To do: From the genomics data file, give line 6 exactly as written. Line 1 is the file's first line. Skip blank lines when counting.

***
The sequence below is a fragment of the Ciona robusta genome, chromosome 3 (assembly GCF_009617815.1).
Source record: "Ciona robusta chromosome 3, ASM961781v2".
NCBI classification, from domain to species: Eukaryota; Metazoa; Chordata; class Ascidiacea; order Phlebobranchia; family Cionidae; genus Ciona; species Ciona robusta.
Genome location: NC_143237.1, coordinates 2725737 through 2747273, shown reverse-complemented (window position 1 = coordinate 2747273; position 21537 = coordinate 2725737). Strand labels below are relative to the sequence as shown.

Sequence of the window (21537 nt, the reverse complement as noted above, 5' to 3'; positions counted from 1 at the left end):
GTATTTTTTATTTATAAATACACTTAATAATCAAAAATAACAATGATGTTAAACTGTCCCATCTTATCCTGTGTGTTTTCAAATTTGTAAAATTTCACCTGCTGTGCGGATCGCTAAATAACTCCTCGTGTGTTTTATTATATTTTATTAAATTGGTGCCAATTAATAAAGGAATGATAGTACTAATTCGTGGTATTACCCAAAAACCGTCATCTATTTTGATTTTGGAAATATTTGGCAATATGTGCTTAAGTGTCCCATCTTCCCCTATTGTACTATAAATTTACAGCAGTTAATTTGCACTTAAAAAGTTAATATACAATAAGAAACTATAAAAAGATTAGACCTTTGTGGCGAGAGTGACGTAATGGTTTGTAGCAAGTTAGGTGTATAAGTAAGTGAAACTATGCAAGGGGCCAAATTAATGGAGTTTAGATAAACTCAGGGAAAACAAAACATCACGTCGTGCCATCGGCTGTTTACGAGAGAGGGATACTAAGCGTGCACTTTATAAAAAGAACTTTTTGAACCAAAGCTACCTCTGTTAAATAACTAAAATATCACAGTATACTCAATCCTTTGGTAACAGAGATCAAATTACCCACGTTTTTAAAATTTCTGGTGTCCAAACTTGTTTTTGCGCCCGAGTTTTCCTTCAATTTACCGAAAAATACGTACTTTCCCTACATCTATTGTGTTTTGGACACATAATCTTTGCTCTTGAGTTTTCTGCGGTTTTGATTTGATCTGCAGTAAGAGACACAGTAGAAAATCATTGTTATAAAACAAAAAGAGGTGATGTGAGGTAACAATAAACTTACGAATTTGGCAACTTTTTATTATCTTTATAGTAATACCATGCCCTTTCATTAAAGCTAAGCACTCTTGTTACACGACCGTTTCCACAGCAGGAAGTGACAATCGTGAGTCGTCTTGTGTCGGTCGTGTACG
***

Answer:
GTATTTTTTATTTATAAATACACTTAATAATCAAAAATAACAATGATGTTAAACTGTCCCATCTTATCCTGTGTGTTTTCAAATTTGTAAAATTTCACCTGCTGTGCGGATCGCTAAATAACTCCTCGTGTGTTTTATTATATTTTATTAAATTGGTGCCAATTAATAAAGGAATGATAGTACTAATTCGTGGTATTACCCAAAAACCGTCATCTATTTTGATTTTGGAAATATTTGGCAATATGTGCTTAAGTGTCCCATCTTCCCCTATTGTACTATAAATTTACAGCAGTTAATTTGCACTTAAAAAGTTAATATACAATAAGAAACTATAAAAAGATTAGACCTTTGTGGCGAGAGTGACGTAATGGTTTGTAGCAAGTTAGGTGTATAAGTAAGTGAAACTATGCAAGGGGCCAAATTAATGGAGTTTAGATAAACTCAGGGAAAACAAAACATCACGTCGTGCCATCGGCTGTTTACGAGAGAGGGATACTAAGCGTGCACTTTATAAAAAGAACTTTTTGAACCAAAGCTACCTCTGTTAAATAACTAAAATATCACAGTATACTCAATCCTTTGGTAACAGAGATCAAATTACCCACGTTTTTAAAATTTCTGGTGTCCAAACTTGTTTTTGCGCCCGAGTTTTCCTTCAATTTACCGAAAAATACGTACTTTCCCTACATCTATTGTGTTTTGGACACATAATCTTTGCTCTTGAGTTTTCTGCGGTTTTGATTTGATCTGCAGTAAGAGACACAGTAGAAAATCATTGTTATAAAACAAAAAGAGGTGATGTGAGGTAACAATAAACTTACGAATTTGGCAACTTTTTATTATCTTTATAGTAATACCATGCCCTTTCATTAAAGCTAAGCACTCTTGTTACACGACCGTTTCCACAGCAGGAAGTGACAATCGTGAGTCGTCTTGTGTCGGTCGTGTACG